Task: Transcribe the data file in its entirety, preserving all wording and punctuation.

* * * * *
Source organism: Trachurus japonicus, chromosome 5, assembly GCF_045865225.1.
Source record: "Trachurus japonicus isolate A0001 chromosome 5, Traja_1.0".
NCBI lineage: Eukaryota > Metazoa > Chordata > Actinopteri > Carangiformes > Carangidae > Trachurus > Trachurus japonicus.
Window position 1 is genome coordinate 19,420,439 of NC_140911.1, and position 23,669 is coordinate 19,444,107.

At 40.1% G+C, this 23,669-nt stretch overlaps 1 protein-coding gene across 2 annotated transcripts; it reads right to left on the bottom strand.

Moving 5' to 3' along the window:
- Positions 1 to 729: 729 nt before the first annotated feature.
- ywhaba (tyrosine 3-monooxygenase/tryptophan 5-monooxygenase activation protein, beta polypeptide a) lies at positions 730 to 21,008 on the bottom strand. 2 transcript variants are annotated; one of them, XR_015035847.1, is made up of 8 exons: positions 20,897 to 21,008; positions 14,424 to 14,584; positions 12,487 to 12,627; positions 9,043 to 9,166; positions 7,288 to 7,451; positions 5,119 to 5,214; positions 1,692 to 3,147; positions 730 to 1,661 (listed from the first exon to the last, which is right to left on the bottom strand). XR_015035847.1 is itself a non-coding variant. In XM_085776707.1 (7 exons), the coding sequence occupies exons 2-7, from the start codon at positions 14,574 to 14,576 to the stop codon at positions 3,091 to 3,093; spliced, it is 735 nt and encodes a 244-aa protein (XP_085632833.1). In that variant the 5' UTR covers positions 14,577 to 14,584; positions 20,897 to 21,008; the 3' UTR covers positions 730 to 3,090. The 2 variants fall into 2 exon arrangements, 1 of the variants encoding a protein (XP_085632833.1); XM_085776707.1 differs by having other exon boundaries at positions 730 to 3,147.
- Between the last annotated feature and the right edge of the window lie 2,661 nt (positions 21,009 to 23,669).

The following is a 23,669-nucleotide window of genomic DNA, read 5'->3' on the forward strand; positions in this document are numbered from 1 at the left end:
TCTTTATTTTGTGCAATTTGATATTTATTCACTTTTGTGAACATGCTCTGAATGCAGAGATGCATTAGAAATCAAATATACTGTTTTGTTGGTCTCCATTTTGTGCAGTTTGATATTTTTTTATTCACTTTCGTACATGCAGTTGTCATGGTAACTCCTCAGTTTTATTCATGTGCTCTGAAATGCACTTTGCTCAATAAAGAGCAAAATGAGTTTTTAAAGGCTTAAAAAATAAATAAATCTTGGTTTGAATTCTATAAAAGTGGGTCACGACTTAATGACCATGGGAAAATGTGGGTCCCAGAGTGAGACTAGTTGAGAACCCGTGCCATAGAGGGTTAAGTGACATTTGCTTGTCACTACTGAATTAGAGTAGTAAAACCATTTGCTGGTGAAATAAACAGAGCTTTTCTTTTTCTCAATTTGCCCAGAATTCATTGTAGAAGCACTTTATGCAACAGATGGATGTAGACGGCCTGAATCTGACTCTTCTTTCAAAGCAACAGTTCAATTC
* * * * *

Source organism: Trachurus japonicus, chromosome 5, assembly GCF_045865225.1.
Source record: "Trachurus japonicus isolate A0001 chromosome 5, Traja_1.0".
NCBI lineage: Eukaryota > Metazoa > Chordata > Actinopteri > Carangiformes > Carangidae > Trachurus > Trachurus japonicus.
Window position 1 is genome coordinate 19,420,439 of NC_140911.1, and position 23,669 is coordinate 19,444,107.

At 40.1% G+C, this 23,669-nt stretch overlaps 1 protein-coding gene across 2 annotated transcripts; it reads right to left on the bottom strand.

Moving 5' to 3' along the window:
- Positions 1 to 729: 729 nt before the first annotated feature.
- ywhaba (tyrosine 3-monooxygenase/tryptophan 5-monooxygenase activation protein, beta polypeptide a) lies at positions 730 to 21,008 on the bottom strand. 2 transcript variants are annotated; one of them, XR_015035847.1, is made up of 8 exons: positions 20,897 to 21,008; positions 14,424 to 14,584; positions 12,487 to 12,627; positions 9,043 to 9,166; positions 7,288 to 7,451; positions 5,119 to 5,214; positions 1,692 to 3,147; positions 730 to 1,661 (listed from the first exon to the last, which is right to left on the bottom strand). XR_015035847.1 is itself a non-coding variant. In XM_085776707.1 (7 exons), the coding sequence occupies exons 2-7, from the start codon at positions 14,574 to 14,576 to the stop codon at positions 3,091 to 3,093; spliced, it is 735 nt and encodes a 244-aa protein (XP_085632833.1). In that variant the 5' UTR covers positions 14,577 to 14,584; positions 20,897 to 21,008; the 3' UTR covers positions 730 to 3,090. The 2 variants fall into 2 exon arrangements, 1 of the variants encoding a protein (XP_085632833.1); XM_085776707.1 differs by having other exon boundaries at positions 730 to 3,147.
- Between the last annotated feature and the right edge of the window lie 2,661 nt (positions 21,009 to 23,669).

The following is a 23,669-nucleotide window of genomic DNA, read 5'->3' on the forward strand; positions in this document are numbered from 1 at the left end:
TCTTTATTTTGTGCAATTTGATATTTATTCACTTTTGTGAACATGCTCTGAATGCAGAGATGCATTAGAAATCAAATATACTGTTTTGTTGGTCTCCATTTTGTGCAGTTTGATATTTTTTTATTCACTTTCGTACATGCAGTTGTCATGGTAACTCCTCAGTTTTATTCATGTGCTCTGAAATGCACTTTGCTCAATAAAGAGCAAAATGAGTTTTTAAAGGCTTAAAAAATAAATAAATCTTGGTTTGAATTCTATAAAAGTGGGTCACGACTTAATGACCATGGGAAAATGTGGGTCCCAGAGTGAGACTAGTTGAGAACCCGTGCCATAGAGGGTTAAGTGACATTTGCTTGTCACTACTGAATTAGAGTAGTAAAACCATTTGCTGGTGAAATAAACAGAGCTTTTCTTTTTCTCAATTTGCCCAGAATTCATTGTAGAAGCACTTTATGCAACAGATGGATGTAGACGGCCTGAATCTGACTCTTCTTTCAAAGCAACAGTTCAATTC